About Mahatma Gandhi by Ramchandra Guha

Thank goodness I don’t drive a car else my shopping would never know any bounds – currently I am restricted by the weight of shopping bags that I can carry myself.
Leaving my shopaholicness aside, I’ll journalize what I’ve been upto in the first 15 days of the new year.
First of all, I tried my hand at making BabaGanoush – turned out pretty well. Don’t know what was preventing me all these days from making it – considering that I’ve seen my mom making “Baingan ka Bhartaa” (mashed eggplants) ever since I can remember..

Then we had an eminent historian Ramchandra Guha in our midst at my office. He gave a discourse on Mahtama Gandhi – giving us details on the lesser known facts about the Mahatma, his admirers, his critics, his work, his literary works, and later answering questions from the audience.
One of the most interesting aspects of Gandhiji’s life that he mentioned was that he held four professions (if we go by the definition of professions by Kishore Biyani, who wrote in his book “It happened in India” – we come to this world to pass time and what we do to do that, we call it our profession”.)
While most of us think of profession as the source of livelihood and on those lines, we’d say Gandhiji was a lawyer by profession. But what Guha said, made me realize the width of this word – the four professions that he mentioned were – freedom fighter, social reformer, futurist and an environmentalist. On top of all this, he was also a writer!

I’ll give one anecdote that he mentioned from his experiences at the Berkley university where he was a visiting professor for a semester. He said that before the start of session, he was warned by the university that what he selected as his course – Arguments with Gandhi – would have few takers. Probably some ABCDs (American Born Confused Desis) would join and even in those, most of them would be ABCDEFGs (American Born Confused Desis Emigrated From Gujarat!). Quite accidentally, two days before the start of semester, he laid his hands on the Bay Area News newspaper which had an advertisement of a photo studio. It said something like – “No-one else apart from us knows the meaning of “Fast” as Gandhi. Delivery of photos in 10 minutes!” The pun on the word “Fast” and Gandhijis name being mentioned quelled all his doubts on who would join his course and who wouldn’t. That’s the reach of Gandhi!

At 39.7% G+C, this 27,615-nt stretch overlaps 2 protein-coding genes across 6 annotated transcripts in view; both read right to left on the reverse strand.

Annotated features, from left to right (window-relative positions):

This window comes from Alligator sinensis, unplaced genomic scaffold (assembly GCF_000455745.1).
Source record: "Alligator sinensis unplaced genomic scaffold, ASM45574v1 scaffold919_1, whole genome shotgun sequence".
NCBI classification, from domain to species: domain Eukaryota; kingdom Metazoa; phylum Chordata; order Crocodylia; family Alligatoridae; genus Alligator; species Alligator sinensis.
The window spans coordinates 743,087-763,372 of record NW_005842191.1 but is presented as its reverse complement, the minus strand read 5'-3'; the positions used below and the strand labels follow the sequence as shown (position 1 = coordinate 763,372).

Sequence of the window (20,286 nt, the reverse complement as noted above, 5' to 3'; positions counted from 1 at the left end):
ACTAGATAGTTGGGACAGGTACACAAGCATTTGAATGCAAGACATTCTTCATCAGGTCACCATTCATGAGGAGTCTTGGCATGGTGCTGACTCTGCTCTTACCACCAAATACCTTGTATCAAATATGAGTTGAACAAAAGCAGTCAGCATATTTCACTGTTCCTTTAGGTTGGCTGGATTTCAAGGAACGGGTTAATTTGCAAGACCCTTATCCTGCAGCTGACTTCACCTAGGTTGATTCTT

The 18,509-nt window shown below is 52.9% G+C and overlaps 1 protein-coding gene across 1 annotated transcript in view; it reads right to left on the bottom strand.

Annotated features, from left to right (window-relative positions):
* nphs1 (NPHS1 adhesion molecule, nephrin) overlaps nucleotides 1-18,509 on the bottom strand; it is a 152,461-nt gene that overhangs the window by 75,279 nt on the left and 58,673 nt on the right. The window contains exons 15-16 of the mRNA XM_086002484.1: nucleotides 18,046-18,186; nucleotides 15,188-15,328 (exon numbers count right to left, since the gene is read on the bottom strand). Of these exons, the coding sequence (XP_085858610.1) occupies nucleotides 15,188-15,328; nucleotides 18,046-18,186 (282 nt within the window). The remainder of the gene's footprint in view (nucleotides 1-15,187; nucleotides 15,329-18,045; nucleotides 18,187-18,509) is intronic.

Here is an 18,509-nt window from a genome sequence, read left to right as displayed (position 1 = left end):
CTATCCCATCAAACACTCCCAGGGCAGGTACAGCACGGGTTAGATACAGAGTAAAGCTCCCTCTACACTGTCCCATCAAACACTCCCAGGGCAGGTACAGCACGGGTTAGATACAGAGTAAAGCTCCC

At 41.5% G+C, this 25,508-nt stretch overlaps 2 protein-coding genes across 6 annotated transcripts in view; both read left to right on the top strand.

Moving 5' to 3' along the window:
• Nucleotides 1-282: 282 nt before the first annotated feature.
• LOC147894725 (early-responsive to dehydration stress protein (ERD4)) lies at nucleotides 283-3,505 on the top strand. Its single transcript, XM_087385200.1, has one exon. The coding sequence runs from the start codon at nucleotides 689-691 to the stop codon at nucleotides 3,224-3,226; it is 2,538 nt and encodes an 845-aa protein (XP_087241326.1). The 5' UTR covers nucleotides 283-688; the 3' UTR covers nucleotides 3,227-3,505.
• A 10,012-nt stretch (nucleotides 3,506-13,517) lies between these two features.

One of the interesting things that he told us was how Gandhiji used to collect the donations for the various social causes. He first would give a thought evoking lecture and those whose souls were stirred by that, they’d willingly donate. Thereafter, he’d declare that he’d hand out some of his autographed pictures in lieu of money. After exhausting his own pictures, he’d start with auctions of autographed pictures of J.L Nehru, Maulana Azaad and so on! I was quite impressed by this practical approach (which Guha stated, tongue in cheek, because of Gandhiji being a “Baniya” , at which I felt a sense of pride 🙂  ).

Guha also brought our attention to the fact that Gandhi was one of the most admired and simultaneously most controversial figures of the 20th century. He was quite right when he mentioned that one can say anything about Gandhi and continue to live on as he wants, but dare criticize any other political leader and his followers would make your life hell! That by itself speaks about the greatness of this leader – not only while alive did he practiced tolerance, even in death, he is inspiring his followers in believing in the same philosophy! It’s really hard to believe that such a man walked on this earth (quoting Einstein here).
Another thing that he pointed out was that India and Britain are the only colonized and colonizer pair, who are on amicable terms with each other! Every other such pair, almost hates each other!
All in all, it was a thought provoking session. I don’t know if coming centuries would produce another such global figure who would be so admired, hated, revered, criticized – all at the same time, as Gandhiji.

Wait for me to document my experience with an interesting book I got my hands-on, in an unrelated context, but which felt like to me like a sequel to the thoughts that were coming to mind after this session !

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